SketchAlmost eight months ago, one of my most stylish friends, Kyle Turner, approached me about collaborating on a sweater design. This was the resulting sketch from that conversation. We wanted to keep the Brooker Hollow asymmetrical aesthetic intact, while honoring Kyle’s clean, sometimes-mod, sometimes-preppy, sometimes-old-school style. We initially decided to do a vertical, red color block in the back, but after realizing that would look too much like Prada’s infamous signature, went for a horizontal red block at the neck edge instead. After considering grey stripes on both sleeves near the cuff, we settled on one set of stripes at the cuff and one at the bicep (top left sketch).

It took me a while to get the stitches perfectly even (I now know why my grandmother often avoided working in solid, dark colors — it’s very easy to see any little imperfection), but I’m really happy with the result. I can’t wait to see Kyle sport it in the coming weeks. At least there’s one good outcome to the groundhog’s prediction this year!

Mr Turner flat

Tagged with:

Hand knitted in sailor blue and almost-white, this one-of-a-kind, custom-made hat for baby is soft, washable, and has a neck tie for safe keeping. I haven’t done much intarsia,  but this project inspired me to try some more. This special-request order called for a whale design, so I got to work with my graph paper to come up with a cute-but-somewhat-accurate whale image. Here’s the view from the front:


Because of the design, it’s only partially knitted in the round, and there’s a seam up the back. I tried learning how to knit in the round with intarsia, but you could still see a seam and I found it to be much more difficult. Here’s the view from the back:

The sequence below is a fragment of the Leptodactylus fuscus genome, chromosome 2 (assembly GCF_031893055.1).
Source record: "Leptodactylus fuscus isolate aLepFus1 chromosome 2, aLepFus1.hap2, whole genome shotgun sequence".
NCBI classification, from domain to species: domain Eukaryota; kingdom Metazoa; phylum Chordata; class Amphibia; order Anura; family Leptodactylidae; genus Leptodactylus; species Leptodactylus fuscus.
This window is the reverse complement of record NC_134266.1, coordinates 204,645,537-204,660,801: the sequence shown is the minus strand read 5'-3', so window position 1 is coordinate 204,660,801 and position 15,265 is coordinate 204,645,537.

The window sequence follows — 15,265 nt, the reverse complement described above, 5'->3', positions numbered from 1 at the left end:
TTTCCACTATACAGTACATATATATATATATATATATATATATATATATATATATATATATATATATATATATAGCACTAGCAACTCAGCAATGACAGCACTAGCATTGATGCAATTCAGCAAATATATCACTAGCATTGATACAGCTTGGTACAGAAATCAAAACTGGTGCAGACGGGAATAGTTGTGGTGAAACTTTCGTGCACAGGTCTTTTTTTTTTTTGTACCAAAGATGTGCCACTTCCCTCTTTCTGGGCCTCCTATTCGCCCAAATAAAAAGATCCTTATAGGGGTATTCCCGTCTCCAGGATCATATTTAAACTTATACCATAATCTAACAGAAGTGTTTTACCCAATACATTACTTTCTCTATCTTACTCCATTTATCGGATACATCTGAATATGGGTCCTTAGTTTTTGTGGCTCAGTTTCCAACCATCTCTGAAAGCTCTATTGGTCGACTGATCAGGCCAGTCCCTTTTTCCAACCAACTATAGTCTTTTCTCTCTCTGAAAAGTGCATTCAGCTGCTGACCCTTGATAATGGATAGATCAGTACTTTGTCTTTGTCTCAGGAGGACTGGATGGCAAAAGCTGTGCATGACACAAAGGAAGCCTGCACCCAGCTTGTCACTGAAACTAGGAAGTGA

photo 1-3

And just in case the little kiddo who’s going to sport this hat needs to grow into it, I attached the ties high enough up on the brim that it can be folded up if necessary.

photo 2-2


Tagged with:

I’ve often wanted to experiment with making ornaments, but the holiday season always passes me by before I have the chance. This year, I got started early. It certainly helped that I acquired a bunch of doily-strength yarn from my grandmother’s house this past fall. I tried out some patterns from the Snowcatcher website, which has a lot of ideas to get you started.

flakes finished


The first step is to go ahead and crochet your little snowflakes. It’s tricky using such fine yarn, but it gets easier the more you do it:

flakes in process step 1

The next step is to paint your snowflakes with a glue-and-water mixture, and pin them to some sort of drying rack. I put down a layer of wax paper, and pinned them to a bulletin board I use for blocking. One thing I learned the hard way: use straight pins instead of thumbtacks if you can! I used thumbtacks, and a few of the pieces have little rusty stains on them if you look closely.

flakes in process

After letting them dry for about 24 hours, carefully remove the pins and peel them from the wax paper. Here’s a close-up of one of my favorites: